labradore

"We can't allow things that are inaccurate to stand." — The Word of Our Dan, February 19, 2008.

Thursday, June 02, 2011

Demanding

One of the preferred talking points by Dundergov in support of the Muskrat Falls Deal-Like Thing is that it is necessary (so the talking point goes) in order to meet all the demand.

Wade Verge, who is someone's MHA, bumbled and mumbled these talking points, with some inadvertent humour thrown in, a few days ago:

The fact is, in 2015 this Province will have a capacity deficit for electricity. What it means when we say a capacity deficit, it means that at peak times – when we think of peak times, a peak time might be a February morning when everybody is getting up and getting ready to go to school, and people have their toasters on all over the Province. At peak times there will be a deficit. So that is 2015.

Now, by 2019 we are told we will have an actual electricity deficit. That means the electricity demand in the Province at that point in time will be greater than the electricity we are producing. We have a problem, how do we meet the demand? We have established through analysis, objective, fair analysis, that there is going to be a deficit. Now we have to decide as a Province, how do we meet the demand?

First of all, the demand has been growing; it has been growing for a number of years. The demand has been growing because of economic growth. This Province has been growing. Economic growth means we have a greater demand for power. We have had more homes being built. We have had bigger homes being built. About 86 per cent of the homes that are being built, they tell us now, are using electricity. Domestic demand has grown. That is something that is established, this is something that has been verified.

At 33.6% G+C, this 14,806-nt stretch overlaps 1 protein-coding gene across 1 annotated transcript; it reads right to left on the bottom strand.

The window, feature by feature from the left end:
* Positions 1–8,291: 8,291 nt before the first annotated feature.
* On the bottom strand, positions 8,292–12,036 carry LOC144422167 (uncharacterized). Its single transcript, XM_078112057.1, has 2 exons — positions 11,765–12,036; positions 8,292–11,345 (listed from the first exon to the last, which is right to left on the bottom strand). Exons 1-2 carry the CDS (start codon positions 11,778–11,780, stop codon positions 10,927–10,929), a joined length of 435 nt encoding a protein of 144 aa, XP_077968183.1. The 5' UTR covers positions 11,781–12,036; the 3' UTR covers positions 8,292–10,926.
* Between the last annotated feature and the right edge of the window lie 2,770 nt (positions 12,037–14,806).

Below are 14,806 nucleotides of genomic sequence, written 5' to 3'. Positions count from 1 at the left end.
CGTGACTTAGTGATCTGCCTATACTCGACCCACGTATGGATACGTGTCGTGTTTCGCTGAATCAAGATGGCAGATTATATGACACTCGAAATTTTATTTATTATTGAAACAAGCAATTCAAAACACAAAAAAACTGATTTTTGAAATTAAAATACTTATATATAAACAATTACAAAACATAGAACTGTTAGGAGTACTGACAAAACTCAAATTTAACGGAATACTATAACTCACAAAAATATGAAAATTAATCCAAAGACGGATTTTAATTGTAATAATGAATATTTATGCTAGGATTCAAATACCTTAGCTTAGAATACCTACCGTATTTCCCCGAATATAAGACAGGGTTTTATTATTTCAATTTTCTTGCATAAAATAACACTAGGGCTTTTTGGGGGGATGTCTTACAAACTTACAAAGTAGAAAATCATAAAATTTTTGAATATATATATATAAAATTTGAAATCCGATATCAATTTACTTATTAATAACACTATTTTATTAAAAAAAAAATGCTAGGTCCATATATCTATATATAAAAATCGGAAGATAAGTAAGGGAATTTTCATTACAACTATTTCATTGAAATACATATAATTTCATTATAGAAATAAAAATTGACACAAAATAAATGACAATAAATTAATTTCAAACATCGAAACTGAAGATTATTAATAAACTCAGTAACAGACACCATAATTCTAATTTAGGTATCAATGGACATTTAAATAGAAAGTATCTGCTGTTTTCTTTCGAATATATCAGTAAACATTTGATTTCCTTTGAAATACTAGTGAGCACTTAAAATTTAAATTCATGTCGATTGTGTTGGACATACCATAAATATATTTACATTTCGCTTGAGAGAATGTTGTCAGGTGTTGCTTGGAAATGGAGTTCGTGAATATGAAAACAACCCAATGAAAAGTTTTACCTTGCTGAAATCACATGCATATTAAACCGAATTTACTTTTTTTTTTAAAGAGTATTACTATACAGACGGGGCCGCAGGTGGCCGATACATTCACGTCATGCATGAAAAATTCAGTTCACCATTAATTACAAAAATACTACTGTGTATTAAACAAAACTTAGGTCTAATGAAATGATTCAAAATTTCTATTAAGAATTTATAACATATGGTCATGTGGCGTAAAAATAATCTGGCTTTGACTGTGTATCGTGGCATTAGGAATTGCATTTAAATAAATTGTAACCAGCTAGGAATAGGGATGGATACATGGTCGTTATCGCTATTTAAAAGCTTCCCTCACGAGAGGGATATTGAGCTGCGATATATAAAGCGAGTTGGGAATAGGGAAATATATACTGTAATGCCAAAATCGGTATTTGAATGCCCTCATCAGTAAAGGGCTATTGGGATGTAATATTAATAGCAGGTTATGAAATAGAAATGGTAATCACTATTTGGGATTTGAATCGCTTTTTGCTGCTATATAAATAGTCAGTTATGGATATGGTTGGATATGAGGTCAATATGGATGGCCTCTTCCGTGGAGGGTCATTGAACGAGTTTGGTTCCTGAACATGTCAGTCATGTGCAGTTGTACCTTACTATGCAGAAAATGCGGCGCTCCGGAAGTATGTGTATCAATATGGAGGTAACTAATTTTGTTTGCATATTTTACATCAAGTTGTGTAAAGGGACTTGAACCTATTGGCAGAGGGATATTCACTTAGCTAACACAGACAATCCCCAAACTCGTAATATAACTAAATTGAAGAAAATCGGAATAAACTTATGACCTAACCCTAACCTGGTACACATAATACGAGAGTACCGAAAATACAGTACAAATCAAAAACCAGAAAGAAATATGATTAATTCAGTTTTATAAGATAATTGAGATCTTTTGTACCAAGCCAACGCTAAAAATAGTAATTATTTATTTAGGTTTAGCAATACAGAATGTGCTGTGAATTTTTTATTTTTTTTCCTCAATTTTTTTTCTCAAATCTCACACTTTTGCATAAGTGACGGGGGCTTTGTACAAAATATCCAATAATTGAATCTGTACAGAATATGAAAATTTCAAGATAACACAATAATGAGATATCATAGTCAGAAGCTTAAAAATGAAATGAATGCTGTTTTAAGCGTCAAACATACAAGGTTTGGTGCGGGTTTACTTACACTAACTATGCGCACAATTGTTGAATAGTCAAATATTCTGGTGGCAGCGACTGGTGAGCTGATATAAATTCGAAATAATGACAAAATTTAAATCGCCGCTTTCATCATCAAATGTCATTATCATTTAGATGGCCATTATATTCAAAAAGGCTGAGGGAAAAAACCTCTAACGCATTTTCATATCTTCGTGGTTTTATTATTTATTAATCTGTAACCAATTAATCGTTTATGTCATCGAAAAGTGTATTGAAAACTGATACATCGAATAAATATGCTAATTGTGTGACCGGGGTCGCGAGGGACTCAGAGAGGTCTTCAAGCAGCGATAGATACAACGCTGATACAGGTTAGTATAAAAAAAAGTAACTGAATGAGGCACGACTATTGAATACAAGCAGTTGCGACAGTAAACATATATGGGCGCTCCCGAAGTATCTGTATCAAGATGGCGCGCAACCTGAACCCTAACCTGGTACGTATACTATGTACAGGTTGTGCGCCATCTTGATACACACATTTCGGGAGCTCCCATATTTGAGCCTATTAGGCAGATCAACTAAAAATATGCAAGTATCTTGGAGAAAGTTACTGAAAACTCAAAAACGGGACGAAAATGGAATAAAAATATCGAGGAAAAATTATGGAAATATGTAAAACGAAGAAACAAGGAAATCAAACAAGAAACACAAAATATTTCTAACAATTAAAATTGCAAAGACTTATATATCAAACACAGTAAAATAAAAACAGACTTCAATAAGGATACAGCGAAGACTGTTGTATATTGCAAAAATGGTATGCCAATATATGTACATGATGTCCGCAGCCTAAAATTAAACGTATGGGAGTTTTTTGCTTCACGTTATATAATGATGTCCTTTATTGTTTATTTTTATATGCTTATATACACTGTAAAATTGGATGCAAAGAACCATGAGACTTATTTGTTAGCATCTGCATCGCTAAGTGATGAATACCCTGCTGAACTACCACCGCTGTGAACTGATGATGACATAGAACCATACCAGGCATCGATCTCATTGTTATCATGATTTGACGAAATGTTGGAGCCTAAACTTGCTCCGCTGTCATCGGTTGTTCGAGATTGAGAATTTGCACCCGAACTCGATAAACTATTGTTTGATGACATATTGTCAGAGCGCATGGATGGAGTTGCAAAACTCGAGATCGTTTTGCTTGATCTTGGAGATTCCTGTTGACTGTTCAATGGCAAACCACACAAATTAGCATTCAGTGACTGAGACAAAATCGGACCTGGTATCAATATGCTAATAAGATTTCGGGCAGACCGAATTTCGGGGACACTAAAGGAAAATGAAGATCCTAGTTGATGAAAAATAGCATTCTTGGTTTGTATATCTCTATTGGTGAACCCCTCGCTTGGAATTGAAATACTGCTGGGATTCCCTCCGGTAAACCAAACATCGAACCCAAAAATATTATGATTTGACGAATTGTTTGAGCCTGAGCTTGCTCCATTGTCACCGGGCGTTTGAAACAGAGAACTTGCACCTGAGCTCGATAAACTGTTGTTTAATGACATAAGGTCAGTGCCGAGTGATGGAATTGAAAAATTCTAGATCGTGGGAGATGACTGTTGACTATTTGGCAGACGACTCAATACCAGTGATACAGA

Herewith, a graph of some figures taken directly from Newfoundland and Labrador Hydro / Nalco(r)'s own reports, showing the total amount of energy (in GWh) sold annually by NLH/Nalco(r) over the past decade. The chart, like the source data, helpfully distinguishes the three main classes of energy sales: industrial, rural (i.e., non-industrial customers who are supplied directly by NLH), and utility (i.e., power sold to da lite and power b'yes who then retail to their customers.)
And herewith, a graph of stats from the same source, showing the peak demand (in MW) on the Newfoundland and Labrador Hydro generating network (Churchill Falls excluded) over the same period.
If you can't spot the "growing demand", show these charts to Wade Verge.

Apparently he can.

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3 Comments:

At 2:43 AM, June 02, 2011 , Blogger Shannon Reardon said...

"... and people have their toasters on all over the Province."

So eloquent, and such a compelling argument for Muskrat Falls.

 
At 7:12 AM, June 02, 2011 , Blogger Edward Hollett said...

It's also the rather naive basis on which so many of the bobbleheads are going along with this insane scheme.

They haven't read the reports.

They haven't looked at the numbers.

They are just doing what they are told.

 
At 9:05 AM, June 02, 2011 , Blogger Ryan Lane said...

Unfortunately the average resident knows even less about the mess then the "bobbleheads".

 

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